Our Readers' Opinions
September 24, 2010
Peak Opportunity or Ignorance?

by Vonnie Roudette Fri, Sept 24, 2010

It’s a fact that everything we see and use that supports the contemporary ‘modern’ lifestyle has the major ingredient of fossil fuel in its composition or manufacturing process. From food to car tyres, computers to printed packaging. Statistics are widely available on how much fossil fuel energy is consumed in every aspect of our oil dependent cultures.{{more}}

At the same time, everything we see and use that has been manmade is also the product of design processes, the highly creative being the most effective and competitive. As such, creative thinkers, artists and designers are at the forefront addressing any shift that impacts on oil consumption.

It stands to reason, therefore, that artists and designers must be concerned, with ‘peak oil’ not only as it relates to global warming and climate change, but also through the carbon footprint of their own design practices and production. From creating awareness about critical environmental issues through visual means through environmental art, animations, films, documentaries, websites, to designing energy efficient architecture, products from local materials, recyclable items, eco-commerce enterprise etc.

As crucial as creativity and education for sustainable development are our nation’s future, it seems that they are overlooked in our schools curricula and socialization. I have heard some Vincies say that “environmental issues affect the rest of the world, not us,” a comment that is the product of an education that failed to deliver connective thinking. Widely held as this assumption is the increasing cost of fossil fuel is impacting on every economy in the world as the reserves begin to diminish. A shift towards reducing our oil consumption is unavoidable, and can be undertaken creatively with a burgeoning of new possibilities.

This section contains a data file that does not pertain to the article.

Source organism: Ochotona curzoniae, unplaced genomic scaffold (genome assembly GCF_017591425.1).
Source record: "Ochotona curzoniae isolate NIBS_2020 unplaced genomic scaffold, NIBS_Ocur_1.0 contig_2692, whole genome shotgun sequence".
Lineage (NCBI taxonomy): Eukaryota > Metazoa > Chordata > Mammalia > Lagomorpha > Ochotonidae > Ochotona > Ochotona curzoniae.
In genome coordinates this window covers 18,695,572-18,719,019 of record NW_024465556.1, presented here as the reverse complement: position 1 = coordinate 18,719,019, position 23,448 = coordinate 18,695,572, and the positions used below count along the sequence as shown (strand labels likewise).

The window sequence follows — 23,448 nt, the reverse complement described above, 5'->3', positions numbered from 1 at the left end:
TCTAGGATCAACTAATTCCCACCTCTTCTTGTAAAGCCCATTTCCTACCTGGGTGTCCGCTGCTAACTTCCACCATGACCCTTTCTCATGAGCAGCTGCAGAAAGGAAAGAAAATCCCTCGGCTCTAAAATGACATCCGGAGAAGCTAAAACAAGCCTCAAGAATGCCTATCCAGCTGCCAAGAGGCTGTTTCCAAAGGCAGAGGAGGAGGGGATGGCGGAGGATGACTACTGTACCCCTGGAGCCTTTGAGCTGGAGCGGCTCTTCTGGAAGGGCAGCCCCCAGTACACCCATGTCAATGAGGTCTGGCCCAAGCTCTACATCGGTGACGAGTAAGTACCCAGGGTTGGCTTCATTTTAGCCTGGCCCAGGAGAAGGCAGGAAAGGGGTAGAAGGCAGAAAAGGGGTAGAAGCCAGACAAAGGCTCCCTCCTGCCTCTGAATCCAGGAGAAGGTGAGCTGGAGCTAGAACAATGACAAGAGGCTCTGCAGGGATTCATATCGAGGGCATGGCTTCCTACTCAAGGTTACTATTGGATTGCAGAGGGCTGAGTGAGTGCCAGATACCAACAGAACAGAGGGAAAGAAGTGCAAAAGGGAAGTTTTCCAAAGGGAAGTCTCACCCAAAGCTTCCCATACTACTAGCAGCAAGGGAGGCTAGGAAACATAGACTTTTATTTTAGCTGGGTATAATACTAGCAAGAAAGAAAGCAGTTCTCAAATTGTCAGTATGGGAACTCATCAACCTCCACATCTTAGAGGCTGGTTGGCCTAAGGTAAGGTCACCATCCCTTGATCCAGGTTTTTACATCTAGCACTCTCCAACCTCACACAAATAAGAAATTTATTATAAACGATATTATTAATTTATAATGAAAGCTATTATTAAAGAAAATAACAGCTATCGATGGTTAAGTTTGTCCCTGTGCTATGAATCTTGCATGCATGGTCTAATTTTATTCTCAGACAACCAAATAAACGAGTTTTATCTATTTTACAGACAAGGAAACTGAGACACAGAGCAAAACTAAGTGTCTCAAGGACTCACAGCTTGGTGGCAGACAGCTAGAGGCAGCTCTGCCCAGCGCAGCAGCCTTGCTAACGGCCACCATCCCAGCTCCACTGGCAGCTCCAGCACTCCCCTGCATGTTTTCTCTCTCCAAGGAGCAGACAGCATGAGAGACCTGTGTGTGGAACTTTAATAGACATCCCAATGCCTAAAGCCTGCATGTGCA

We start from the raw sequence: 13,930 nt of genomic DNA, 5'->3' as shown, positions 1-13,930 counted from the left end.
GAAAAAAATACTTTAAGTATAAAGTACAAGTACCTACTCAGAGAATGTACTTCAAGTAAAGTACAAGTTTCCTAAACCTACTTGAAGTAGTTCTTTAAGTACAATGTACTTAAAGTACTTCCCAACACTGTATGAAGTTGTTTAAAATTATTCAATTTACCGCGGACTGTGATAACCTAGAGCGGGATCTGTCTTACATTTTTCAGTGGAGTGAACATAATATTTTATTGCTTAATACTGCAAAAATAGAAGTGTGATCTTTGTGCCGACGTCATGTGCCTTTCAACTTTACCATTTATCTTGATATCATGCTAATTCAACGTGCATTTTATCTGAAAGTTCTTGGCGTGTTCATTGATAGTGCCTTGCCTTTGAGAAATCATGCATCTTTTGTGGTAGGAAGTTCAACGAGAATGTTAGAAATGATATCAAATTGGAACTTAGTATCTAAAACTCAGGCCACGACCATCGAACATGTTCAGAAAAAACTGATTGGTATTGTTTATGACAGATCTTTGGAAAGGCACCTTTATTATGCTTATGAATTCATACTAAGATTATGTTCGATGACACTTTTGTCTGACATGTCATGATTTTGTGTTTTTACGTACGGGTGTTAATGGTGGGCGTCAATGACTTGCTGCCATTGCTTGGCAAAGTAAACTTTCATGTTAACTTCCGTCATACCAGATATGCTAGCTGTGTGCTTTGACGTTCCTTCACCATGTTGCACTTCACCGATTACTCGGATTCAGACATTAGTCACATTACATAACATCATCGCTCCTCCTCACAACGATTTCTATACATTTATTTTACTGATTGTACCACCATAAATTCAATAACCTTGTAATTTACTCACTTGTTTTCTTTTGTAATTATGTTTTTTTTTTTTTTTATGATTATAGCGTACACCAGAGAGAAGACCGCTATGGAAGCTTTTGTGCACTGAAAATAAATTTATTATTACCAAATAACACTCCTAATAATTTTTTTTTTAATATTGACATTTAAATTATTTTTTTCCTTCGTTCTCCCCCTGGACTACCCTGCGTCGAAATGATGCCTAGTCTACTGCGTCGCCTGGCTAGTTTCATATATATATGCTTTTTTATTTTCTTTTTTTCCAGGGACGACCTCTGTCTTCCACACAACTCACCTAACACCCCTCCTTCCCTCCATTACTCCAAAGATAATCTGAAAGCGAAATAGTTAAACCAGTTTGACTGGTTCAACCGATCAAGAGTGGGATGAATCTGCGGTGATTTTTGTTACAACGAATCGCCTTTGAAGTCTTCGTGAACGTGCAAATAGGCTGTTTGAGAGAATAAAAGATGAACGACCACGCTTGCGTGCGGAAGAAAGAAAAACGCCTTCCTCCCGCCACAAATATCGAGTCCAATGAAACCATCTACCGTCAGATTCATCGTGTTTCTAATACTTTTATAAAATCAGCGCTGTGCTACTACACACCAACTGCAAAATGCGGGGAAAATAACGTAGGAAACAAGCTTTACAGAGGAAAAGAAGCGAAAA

One local idea has already emerged into the global arena – Herbert Samuel’s self-organizing system of saving household electricity through a free service provided by Welectricity has reached fifth place from 2200 innovations submitted for the GE Ecomagination Challenge Award (vote to promote this project to No 1 in the world by voting at www.welectricity.com)

St. Vincent has a latent abundant creative resource in her people to create these possibilities in a climate of adventurous times. Many more creative and practical ideas will be needed for localized solutions. From where will they come if not our youngsters, our artists collaborating with scientists, from connective thinking? Where will their skills be developed and supported? Where will their excitement for developing new ideas be kindled, if not in schools and colleges, where as yet the environmental issues upon which many other economies are acting, have yet to be introduced?

Global challenges of energy descent may not concern us, but a life lived and taught with a creative attitude is much more productive and fulfilling, friend-filled and supported. In a wider connective picture, these two are synergistic- can we afford to ignore one at the expense of both?